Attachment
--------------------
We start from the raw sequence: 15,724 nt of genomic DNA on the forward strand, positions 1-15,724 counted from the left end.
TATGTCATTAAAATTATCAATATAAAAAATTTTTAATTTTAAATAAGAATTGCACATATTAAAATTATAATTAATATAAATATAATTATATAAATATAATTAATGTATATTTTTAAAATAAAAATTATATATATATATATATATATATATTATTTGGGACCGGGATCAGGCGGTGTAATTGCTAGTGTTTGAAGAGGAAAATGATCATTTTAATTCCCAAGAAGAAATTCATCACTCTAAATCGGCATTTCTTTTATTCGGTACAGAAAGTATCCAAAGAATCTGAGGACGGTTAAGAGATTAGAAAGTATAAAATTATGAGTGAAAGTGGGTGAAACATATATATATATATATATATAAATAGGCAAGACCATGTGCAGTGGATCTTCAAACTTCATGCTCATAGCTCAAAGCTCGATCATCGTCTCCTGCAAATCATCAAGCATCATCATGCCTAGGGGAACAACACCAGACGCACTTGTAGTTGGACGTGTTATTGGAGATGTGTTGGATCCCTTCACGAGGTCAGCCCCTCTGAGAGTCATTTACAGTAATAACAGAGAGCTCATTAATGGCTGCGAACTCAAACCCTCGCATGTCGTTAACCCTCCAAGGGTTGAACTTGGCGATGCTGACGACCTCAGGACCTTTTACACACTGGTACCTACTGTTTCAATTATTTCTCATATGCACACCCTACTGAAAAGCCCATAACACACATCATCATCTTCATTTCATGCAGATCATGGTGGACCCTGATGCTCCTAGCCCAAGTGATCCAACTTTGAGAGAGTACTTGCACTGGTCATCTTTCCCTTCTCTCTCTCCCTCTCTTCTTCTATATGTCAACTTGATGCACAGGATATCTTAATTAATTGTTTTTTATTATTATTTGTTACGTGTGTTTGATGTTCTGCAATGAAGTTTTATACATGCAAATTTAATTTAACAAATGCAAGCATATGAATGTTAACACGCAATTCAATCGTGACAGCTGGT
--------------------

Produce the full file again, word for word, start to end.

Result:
We start from the raw sequence: 15,724 nt of genomic DNA on the forward strand, positions 1-15,724 counted from the left end.
TATGTCATTAAAATTATCAATATAAAAAATTTTTAATTTTAAATAAGAATTGCACATATTAAAATTATAATTAATATAAATATAATTATATAAATATAATTAATGTATATTTTTAAAATAAAAATTATATATATATATATATATATATATTATTTGGGACCGGGATCAGGCGGTGTAATTGCTAGTGTTTGAAGAGGAAAATGATCATTTTAATTCCCAAGAAGAAATTCATCACTCTAAATCGGCATTTCTTTTATTCGGTACAGAAAGTATCCAAAGAATCTGAGGACGGTTAAGAGATTAGAAAGTATAAAATTATGAGTGAAAGTGGGTGAAACATATATATATATATATATATAAATAGGCAAGACCATGTGCAGTGGATCTTCAAACTTCATGCTCATAGCTCAAAGCTCGATCATCGTCTCCTGCAAATCATCAAGCATCATCATGCCTAGGGGAACAACACCAGACGCACTTGTAGTTGGACGTGTTATTGGAGATGTGTTGGATCCCTTCACGAGGTCAGCCCCTCTGAGAGTCATTTACAGTAATAACAGAGAGCTCATTAATGGCTGCGAACTCAAACCCTCGCATGTCGTTAACCCTCCAAGGGTTGAACTTGGCGATGCTGACGACCTCAGGACCTTTTACACACTGGTACCTACTGTTTCAATTATTTCTCATATGCACACCCTACTGAAAAGCCCATAACACACATCATCATCTTCATTTCATGCAGATCATGGTGGACCCTGATGCTCCTAGCCCAAGTGATCCAACTTTGAGAGAGTACTTGCACTGGTCATCTTTCCCTTCTCTCTCTCCCTCTCTTCTTCTATATGTCAACTTGATGCACAGGATATCTTAATTAATTGTTTTTTATTATTATTTGTTACGTGTGTTTGATGTTCTGCAATGAAGTTTTATACATGCAAATTTAATTTAACAAATGCAAGCATATGAATGTTAACACGCAATTCAATCGTGACAGCTGGT